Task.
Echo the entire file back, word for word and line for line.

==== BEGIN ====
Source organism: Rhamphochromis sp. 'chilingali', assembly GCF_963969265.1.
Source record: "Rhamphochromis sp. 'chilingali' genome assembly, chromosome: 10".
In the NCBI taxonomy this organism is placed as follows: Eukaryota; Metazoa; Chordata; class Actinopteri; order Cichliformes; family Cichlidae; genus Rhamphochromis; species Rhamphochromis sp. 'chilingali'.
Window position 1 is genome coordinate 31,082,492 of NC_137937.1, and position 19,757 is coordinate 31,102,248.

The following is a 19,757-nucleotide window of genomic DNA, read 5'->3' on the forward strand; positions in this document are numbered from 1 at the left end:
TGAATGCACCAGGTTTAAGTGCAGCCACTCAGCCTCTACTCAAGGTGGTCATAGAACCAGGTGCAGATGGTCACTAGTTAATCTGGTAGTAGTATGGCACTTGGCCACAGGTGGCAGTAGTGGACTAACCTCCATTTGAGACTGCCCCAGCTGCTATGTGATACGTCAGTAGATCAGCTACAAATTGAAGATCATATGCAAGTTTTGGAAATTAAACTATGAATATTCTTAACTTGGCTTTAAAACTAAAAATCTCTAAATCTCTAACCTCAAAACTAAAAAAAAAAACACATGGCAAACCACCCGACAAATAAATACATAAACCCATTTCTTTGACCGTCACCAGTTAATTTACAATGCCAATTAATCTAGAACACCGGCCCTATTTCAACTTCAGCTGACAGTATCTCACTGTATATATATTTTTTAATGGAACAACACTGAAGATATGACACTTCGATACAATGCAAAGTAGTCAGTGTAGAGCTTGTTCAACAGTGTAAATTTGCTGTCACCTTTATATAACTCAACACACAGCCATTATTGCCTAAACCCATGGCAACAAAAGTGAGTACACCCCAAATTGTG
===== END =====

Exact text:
Source organism: Rhamphochromis sp. 'chilingali', assembly GCF_963969265.1.
Source record: "Rhamphochromis sp. 'chilingali' genome assembly, chromosome: 10".
In the NCBI taxonomy this organism is placed as follows: Eukaryota; Metazoa; Chordata; class Actinopteri; order Cichliformes; family Cichlidae; genus Rhamphochromis; species Rhamphochromis sp. 'chilingali'.
Window position 1 is genome coordinate 31,082,492 of NC_137937.1, and position 19,757 is coordinate 31,102,248.

The following is a 19,757-nucleotide window of genomic DNA, read 5'->3' on the forward strand; positions in this document are numbered from 1 at the left end:
TGAATGCACCAGGTTTAAGTGCAGCCACTCAGCCTCTACTCAAGGTGGTCATAGAACCAGGTGCAGATGGTCACTAGTTAATCTGGTAGTAGTATGGCACTTGGCCACAGGTGGCAGTAGTGGACTAACCTCCATTTGAGACTGCCCCAGCTGCTATGTGATACGTCAGTAGATCAGCTACAAATTGAAGATCATATGCAAGTTTTGGAAATTAAACTATGAATATTCTTAACTTGGCTTTAAAACTAAAAATCTCTAAATCTCTAACCTCAAAACTAAAAAAAAAAACACATGGCAAACCACCCGACAAATAAATACATAAACCCATTTCTTTGACCGTCACCAGTTAATTTACAATGCCAATTAATCTAGAACACCGGCCCTATTTCAACTTCAGCTGACAGTATCTCACTGTATATATATTTTTTAATGGAACAACACTGAAGATATGACACTTCGATACAATGCAAAGTAGTCAGTGTAGAGCTTGTTCAACAGTGTAAATTTGCTGTCACCTTTATATAACTCAACACACAGCCATTATTGCCTAAACCCATGGCAACAAAAGTGAGTACACCCCAAATTGTG